Skip to content
Join our Newsletter
Join our Newsletter

The numbers game - part 1

Skier numbers have dramatically decreased in the past decade but the snowsports industry would have you believe otherwise There are three kinds of lies: lies, damned lies and statistics.

Skier numbers have dramatically decreased in the past decade but the snowsports industry would have you believe otherwise

There are three kinds of lies: lies, damned lies and statistics.

The North American ski and snowboard industry is thriving, according to statistics from industry groups in Canada and the United States.

But an in-depth look at the numbers doesn't necessarily reflect that point of view.

Skier/rider visits have remained relatively flat for the past decade, while other indicators show the actual number of skiers has decreased – by 53 per cent in Canada and 35 per cent in the U.S. – during the same period.

Snowboarder numbers, meanwhile, are not as clear. Overall numbers of boarders have increased in both Canada and the U.S. but, in other cases, have actually shown decreases similar to skier numbers.

"It's hard to tell," says Ed Pitoniak, a former editor-in-chief of SKI magazine who is now Intrawest's vice president of resort operations. "The data is just not good enough."

Statistics from last year's ski and snowboard seasons north and south of the border are a case in point.

Canadian ski resorts recorded 17.7 million skier/rider visits last year – a two per cent increase over the previous season and the most since the early 1990s, according to figures from the Mississauga, Ont.-based Canadian Ski Council.

Skier/rider visits at all Canadian resorts averaged 21 million annually between 1990 and 1993.

According to the CSC, numbers in the Great White North were buoyed by last year's heavy snowfalls in Eastern Canada.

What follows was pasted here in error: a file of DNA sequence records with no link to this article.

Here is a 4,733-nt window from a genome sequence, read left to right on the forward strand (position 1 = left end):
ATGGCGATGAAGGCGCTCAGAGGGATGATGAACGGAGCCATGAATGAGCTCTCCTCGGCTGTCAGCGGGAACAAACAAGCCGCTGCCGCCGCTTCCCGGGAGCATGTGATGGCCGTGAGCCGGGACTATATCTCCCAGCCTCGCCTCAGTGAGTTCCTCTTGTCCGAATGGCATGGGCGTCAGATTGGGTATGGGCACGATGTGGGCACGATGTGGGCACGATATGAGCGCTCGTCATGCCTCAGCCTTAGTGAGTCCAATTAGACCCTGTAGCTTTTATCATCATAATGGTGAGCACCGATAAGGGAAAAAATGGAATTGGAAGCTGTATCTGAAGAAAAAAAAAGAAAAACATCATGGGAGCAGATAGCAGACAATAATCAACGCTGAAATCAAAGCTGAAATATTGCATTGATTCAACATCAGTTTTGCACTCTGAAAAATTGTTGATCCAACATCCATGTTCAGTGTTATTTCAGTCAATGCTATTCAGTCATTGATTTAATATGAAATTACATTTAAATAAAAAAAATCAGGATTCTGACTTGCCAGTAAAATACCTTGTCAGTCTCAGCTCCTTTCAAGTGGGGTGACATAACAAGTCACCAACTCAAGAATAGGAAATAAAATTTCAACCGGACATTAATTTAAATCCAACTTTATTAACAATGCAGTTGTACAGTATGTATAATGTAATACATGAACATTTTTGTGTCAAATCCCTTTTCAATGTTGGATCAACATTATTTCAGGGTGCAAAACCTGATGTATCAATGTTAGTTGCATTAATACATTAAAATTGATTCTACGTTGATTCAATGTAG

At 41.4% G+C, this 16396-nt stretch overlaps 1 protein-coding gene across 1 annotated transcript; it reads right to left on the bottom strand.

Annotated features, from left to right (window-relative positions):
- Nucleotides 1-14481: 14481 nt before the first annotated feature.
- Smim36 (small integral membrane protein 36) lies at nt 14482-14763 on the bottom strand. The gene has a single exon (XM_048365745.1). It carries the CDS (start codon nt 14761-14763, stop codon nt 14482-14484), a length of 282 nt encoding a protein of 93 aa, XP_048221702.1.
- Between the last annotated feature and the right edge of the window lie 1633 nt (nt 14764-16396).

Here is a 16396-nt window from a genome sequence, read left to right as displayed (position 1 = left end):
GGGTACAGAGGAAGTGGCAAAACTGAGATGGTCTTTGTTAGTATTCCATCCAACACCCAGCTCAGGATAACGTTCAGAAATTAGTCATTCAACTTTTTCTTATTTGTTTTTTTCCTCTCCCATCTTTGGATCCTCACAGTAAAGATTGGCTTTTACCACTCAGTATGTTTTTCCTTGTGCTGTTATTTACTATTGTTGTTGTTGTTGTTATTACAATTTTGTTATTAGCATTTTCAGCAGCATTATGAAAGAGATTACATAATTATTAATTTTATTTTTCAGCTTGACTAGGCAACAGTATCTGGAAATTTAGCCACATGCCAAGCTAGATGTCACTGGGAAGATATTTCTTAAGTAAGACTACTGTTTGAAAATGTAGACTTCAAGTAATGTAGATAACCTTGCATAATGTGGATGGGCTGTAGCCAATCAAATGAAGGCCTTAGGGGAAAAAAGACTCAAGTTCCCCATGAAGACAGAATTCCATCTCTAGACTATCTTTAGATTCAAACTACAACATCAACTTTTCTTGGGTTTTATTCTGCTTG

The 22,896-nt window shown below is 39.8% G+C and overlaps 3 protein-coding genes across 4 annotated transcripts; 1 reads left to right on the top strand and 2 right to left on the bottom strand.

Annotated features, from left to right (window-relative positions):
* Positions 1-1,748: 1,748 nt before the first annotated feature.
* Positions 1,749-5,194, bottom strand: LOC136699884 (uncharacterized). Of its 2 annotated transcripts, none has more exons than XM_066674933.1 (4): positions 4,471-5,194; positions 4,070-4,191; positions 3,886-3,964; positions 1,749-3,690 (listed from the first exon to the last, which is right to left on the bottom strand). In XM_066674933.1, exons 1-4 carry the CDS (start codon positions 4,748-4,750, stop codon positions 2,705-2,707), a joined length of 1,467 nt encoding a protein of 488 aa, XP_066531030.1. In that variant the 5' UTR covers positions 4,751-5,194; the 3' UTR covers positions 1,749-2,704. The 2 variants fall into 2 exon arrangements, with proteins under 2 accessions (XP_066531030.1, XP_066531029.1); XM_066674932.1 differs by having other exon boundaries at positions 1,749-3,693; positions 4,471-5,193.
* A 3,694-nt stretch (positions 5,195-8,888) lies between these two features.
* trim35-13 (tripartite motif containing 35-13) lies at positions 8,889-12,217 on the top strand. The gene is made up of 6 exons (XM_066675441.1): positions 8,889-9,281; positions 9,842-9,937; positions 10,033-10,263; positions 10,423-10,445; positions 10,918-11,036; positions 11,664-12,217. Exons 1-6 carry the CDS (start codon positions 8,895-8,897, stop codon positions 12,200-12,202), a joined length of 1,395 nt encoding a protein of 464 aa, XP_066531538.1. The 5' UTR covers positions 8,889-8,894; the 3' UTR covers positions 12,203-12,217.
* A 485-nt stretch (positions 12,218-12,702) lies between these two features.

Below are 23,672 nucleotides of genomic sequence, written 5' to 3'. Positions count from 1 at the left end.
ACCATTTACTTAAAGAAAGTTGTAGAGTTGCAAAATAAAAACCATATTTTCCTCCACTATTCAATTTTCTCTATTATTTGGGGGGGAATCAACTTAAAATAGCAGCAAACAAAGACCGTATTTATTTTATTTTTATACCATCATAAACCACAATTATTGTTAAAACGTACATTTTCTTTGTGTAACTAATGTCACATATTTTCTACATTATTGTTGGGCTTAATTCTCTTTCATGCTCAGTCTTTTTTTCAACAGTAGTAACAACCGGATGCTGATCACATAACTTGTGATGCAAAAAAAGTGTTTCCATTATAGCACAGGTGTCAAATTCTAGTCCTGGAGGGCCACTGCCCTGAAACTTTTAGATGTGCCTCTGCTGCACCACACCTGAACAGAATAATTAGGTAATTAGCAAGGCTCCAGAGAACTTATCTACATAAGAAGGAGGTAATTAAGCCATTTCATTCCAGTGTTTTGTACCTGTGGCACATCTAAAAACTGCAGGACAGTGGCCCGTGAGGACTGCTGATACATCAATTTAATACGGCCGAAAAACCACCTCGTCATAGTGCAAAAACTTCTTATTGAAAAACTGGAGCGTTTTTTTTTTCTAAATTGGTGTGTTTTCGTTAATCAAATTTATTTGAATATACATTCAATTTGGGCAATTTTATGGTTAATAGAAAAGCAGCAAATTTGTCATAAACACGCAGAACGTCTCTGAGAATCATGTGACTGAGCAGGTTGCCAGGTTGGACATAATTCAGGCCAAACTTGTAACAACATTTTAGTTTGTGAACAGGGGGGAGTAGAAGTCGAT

Resorts in Ontario and Quebec each saw 20 per cent increases in skier/rider visits while ski areas in Atlantic Canada experienced increases ranging from 25 to 31 per cent.

But skier/rider visits to British Columbia and Alberta – where the bulk of Canada's destination ski resorts are located – dropped by 12 and 25 per cent respectively due to a lack of snow.

B.C. resorts only saw 4.9 million skier/rider visits last year, compared to 5.6 million the previous season, while Alberta ski areas logged 1.9 million visits compared to 2.6 million in 1999-00.

Heli- and cat-skiing operations based in Western Canada also experienced a five per cent decline in skier/rider visits.

Still, Whistler-Blackcomb recorded more than 2 million skier/rider visits for the second consecutive year, after setting a resort record of 2.18 million during the winter of 1999-2000.

According to CSC figures, the majority of Canada's skiers and snowboarders live in Eastern Canada.

Fifty-nine per cent of the nation's skiers and 58 per cent of snowboarders live in Ontario and Quebec, while 31 per cent of skiers and 29 per cent of boarders live in B.C. and Alberta.

But overall skier and snowboarder numbers fell last year despite growth in skier/rider visits.

According to the CSC, 3.6 million Canadians took to the slopes last year – a 15 per cent drop from the previous season.

Skier/rider numbers fluctuated between 4.7 million and 4.9 million in Canada during the mid-90s and have steadily decreased every year since.

But those numbers vary quite drastically from another indicator – the number of active skiers and snowboarders.